Bedevil answers the phone. Her demeanor snaps from alcoholic, sobbing mess to peppy wonderkid in a flash. In a cheery voice only Epione could match, she says, “Hi, Director May!” She winces, recoils from the phone. A lady shouts through the phone speaker, so loud that I can hear it when Bedevil pulls away.
“-why the FUCK where you not on call last night? The rest of your team deployed and no one could reach you.” That’s the voice of a lady hell hath no fury even close to resembling.
“I’m sorry! I’m sorry, I was still recovering from-”
“Oh, you think you need recovery time, wonderkid? Want me to wheel you down to Krater’s room in the ICU? They had to scrape the stone from around his mouth just so they could get him on a breathing tube, and you want to talk about recovery time? Does your recovery time include puking out your guts and pooching some asshole at a bar?”
“You’re on thin fucking ice, Ruby. You gonna tell me you want to do the Houston Heroes like you did the Inheritors? Krater’s not going the way of Megajoule, not on my watch.”
Bedevil puts a hand over her mouth in shock.
“Sober the fuck up and get down here ASAP. If I have to bury Tachikaze today, I’m burying you with her.” The call ends.
Tears sprout and spill down Bedevil’s cheeks.
Oh, man, how do I even approach this? “Um. “Are you… are you okay?”
Bedevil wipes her eyes. “Can you not call me wonderkid, anymore?”
That seems like a reasonable request at this point. I nod.
“Okay.” Bedevil clears her throat and stuffs that phone so far into her backpack I’m worried we’ll never see it again. “Where are we headed?”
“My apartment, so I can tell Doc I’m still alive, and get in touch with the Underground. I’ve got a spare watch there,” I say. “Are you sure you should come with me?”
Bedevil nods. “I’m not going down to OPI today, not after that. Not unless I get an emergency call or something.” She finishes getting ready, her eyes still brimming with tears. After she’s all packed, and I pet the shit out of Pawpaw, we leave.
I forgot that she lived on a nice tower in River Oaks. I’m met with an actually decent view for Houston, the inner loop city rising up to meet the day with its many skyscrapers. Parks and greenery crowd around the bases of every building. Cars hum and honk, the city sounds like a guitar someone set against a wall.
Bedevil leads me down to the sky-rail that runs by the ground floor of her apartment building. She pays for our seats. After this, she orders two cranberry juices from the vending machine. While she waits, she sings a wordless melody of little “da’s” that bounce and lilt while she taps the glass to guide them in rhythm.
Her singing voice is lovely.
The car takes off, headed downtown. We’ve got the whole rail to ourselves, at least until the next stop.
She offers me one of the juices. The bottle is cold and perspiring, just what I need right now. “Thanks.”
“No prob,” Bedevil says. She opens her jacket and pulls a small flask, emptying the contents into the cranberry juice bottle. She sees me staring, and says, “H-tine, hold it dine.”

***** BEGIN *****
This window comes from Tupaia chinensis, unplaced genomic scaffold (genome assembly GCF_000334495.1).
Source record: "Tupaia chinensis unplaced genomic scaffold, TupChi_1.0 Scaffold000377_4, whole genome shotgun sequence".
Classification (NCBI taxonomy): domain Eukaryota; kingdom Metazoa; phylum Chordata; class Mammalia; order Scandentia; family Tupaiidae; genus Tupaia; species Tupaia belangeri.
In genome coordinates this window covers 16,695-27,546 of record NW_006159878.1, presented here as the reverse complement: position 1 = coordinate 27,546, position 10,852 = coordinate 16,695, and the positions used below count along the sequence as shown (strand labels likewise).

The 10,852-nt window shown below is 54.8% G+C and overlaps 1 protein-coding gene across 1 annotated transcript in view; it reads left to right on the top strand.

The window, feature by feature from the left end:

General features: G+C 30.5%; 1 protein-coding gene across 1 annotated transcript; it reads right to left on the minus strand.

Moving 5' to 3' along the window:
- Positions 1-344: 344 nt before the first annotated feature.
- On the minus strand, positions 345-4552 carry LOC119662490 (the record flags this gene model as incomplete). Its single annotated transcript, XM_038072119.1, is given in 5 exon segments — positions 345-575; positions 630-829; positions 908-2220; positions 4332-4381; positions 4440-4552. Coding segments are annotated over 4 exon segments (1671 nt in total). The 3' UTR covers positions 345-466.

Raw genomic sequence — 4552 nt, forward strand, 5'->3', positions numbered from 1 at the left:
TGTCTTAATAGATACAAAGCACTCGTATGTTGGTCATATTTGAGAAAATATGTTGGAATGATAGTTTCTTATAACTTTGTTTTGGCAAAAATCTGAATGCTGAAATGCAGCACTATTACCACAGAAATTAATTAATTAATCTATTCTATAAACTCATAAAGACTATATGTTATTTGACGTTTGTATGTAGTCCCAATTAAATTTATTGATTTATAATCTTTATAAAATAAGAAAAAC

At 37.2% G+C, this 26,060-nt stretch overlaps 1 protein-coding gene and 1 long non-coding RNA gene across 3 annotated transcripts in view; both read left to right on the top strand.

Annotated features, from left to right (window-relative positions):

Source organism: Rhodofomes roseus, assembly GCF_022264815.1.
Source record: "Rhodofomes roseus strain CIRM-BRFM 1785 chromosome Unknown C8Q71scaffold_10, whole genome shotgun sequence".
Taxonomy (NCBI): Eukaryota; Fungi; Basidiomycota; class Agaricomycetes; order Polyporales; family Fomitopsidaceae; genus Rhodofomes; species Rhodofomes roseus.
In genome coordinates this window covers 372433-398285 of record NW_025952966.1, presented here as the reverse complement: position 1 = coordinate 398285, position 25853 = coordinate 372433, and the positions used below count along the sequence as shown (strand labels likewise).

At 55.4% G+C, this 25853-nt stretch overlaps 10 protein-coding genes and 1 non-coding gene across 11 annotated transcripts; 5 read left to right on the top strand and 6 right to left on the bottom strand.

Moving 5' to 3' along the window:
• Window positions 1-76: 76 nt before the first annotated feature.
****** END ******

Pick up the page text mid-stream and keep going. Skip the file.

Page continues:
“Gesundheit,” I say, as neutrally as possible.
“You’re a bad Houstonian.”
I shrug. “You’re from California. I think people hate you here by default, right?”
She sips her juice at me.
“Have you considered not day drinking?” I ask.
“Just a thought. Maybe, like, therapy?”
“Why don’t you go to therapy?” She points a finger at me. “If we’re having a ‘who’s more fucked up’ contest, I think you win.”
“At least I’m not from California.”
She puts her hand to her forehead. “I’m dealing with an absolute manchild.”
“Can’t walk into a therapist’s office, anyway. What do I say? ‘Hello, I’m a clone of Megajoule, please do not report me to anyone and also help me sort that out? Thanks.’” I tuck my upper lip into a goofy smile while I pantomime the conversation. “’Gosh, sure would like to, but the fish promised me so much money pennies are going to fall out of my ass, so… tough luck!’”
Bedevil chokes on her jury rigged cocktail. She stifles a fruity giggle. “But- but-” she sputters. “They swore an oath!”
“Mmm, and we all know that no one ever breaks those.”
“I mean, you could leave the therapist a bad review in the least. ‘Sold me out, the rat bastards.’”
My turn to laugh. She smiles into her juice.
“You’re not worried about being recognized, are you?” Bedevil asks.
I tap my glasses. “The Clark Kent effect is real. Plus my natural hair color is blonde, like his, so dyeing it and growing it out a little helped. My beard was the kicker for a while, but well, someone made me shave it.”
Bedevil looks away, her cheeks flushing.
“That, and, most of his promotional materials are from his mid to late thirties. I look way too young. I get comments that I kind of look like him from time to time, but I think our mannerisms are different enough that nobody puts it together.”
We sit quietly for a minute. The sky-car stops, opens its doors, and nobody gets on. We spend thirty seconds at the stop before continuing on. The skyscrapers roll by as the train speeds into the city. Thousands of cars swarm the roads beneath us, people walk around, living normal lives. They all look so unconcerned, so happy and free. It’s a sunny day. “Hey.”
“Why didn’t you tell anyone?” I ask. “You shoulda reported me when I told you I was going to Parlor. At least your director. Why?”
Bedevil curls a finger into her hair and plays with that while she thinks. I give her the time to word her response. “You won’t like my answer.”
“I don’t like a lot of things.”
“My first thought was you really were Megajoule and you’d lost your memory somehow. I didn’t want to risk your mission. Then, I thought about it all night and realized there’s no way you’re lying. The reality I wanted, where he’s still alive, it just… isn’t.” She gives her bottle a shake. “I woulda been the worst sort of person to turn you in at that point. So I didn’t. I got twisted, instead.”